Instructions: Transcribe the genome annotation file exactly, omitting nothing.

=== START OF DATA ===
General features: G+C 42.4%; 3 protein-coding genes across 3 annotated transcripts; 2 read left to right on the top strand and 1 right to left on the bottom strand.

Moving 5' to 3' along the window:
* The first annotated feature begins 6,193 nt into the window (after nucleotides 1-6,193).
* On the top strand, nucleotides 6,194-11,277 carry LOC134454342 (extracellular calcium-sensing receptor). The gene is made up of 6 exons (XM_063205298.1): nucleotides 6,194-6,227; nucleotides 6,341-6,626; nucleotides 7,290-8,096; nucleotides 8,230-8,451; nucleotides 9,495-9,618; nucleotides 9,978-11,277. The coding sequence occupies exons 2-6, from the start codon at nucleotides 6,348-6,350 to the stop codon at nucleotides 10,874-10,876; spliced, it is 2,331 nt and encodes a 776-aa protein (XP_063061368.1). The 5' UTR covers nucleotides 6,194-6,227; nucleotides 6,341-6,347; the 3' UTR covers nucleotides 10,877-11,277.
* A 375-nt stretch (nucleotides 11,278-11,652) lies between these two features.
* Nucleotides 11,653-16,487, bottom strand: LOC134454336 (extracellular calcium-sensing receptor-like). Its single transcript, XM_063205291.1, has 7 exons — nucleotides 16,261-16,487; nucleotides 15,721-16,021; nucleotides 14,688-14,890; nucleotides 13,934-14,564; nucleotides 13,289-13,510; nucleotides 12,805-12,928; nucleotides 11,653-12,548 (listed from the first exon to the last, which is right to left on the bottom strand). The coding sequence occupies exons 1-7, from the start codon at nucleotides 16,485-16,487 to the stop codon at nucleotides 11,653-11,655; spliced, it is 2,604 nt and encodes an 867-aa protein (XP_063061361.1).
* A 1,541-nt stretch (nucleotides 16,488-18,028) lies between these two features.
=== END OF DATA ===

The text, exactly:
General features: G+C 42.4%; 3 protein-coding genes across 3 annotated transcripts; 2 read left to right on the top strand and 1 right to left on the bottom strand.

Moving 5' to 3' along the window:
* The first annotated feature begins 6,193 nt into the window (after nucleotides 1-6,193).
* On the top strand, nucleotides 6,194-11,277 carry LOC134454342 (extracellular calcium-sensing receptor). The gene is made up of 6 exons (XM_063205298.1): nucleotides 6,194-6,227; nucleotides 6,341-6,626; nucleotides 7,290-8,096; nucleotides 8,230-8,451; nucleotides 9,495-9,618; nucleotides 9,978-11,277. The coding sequence occupies exons 2-6, from the start codon at nucleotides 6,348-6,350 to the stop codon at nucleotides 10,874-10,876; spliced, it is 2,331 nt and encodes a 776-aa protein (XP_063061368.1). The 5' UTR covers nucleotides 6,194-6,227; nucleotides 6,341-6,347; the 3' UTR covers nucleotides 10,877-11,277.
* A 375-nt stretch (nucleotides 11,278-11,652) lies between these two features.
* Nucleotides 11,653-16,487, bottom strand: LOC134454336 (extracellular calcium-sensing receptor-like). Its single transcript, XM_063205291.1, has 7 exons — nucleotides 16,261-16,487; nucleotides 15,721-16,021; nucleotides 14,688-14,890; nucleotides 13,934-14,564; nucleotides 13,289-13,510; nucleotides 12,805-12,928; nucleotides 11,653-12,548 (listed from the first exon to the last, which is right to left on the bottom strand). The coding sequence occupies exons 1-7, from the start codon at nucleotides 16,485-16,487 to the stop codon at nucleotides 11,653-11,655; spliced, it is 2,604 nt and encodes an 867-aa protein (XP_063061361.1).
* A 1,541-nt stretch (nucleotides 16,488-18,028) lies between these two features.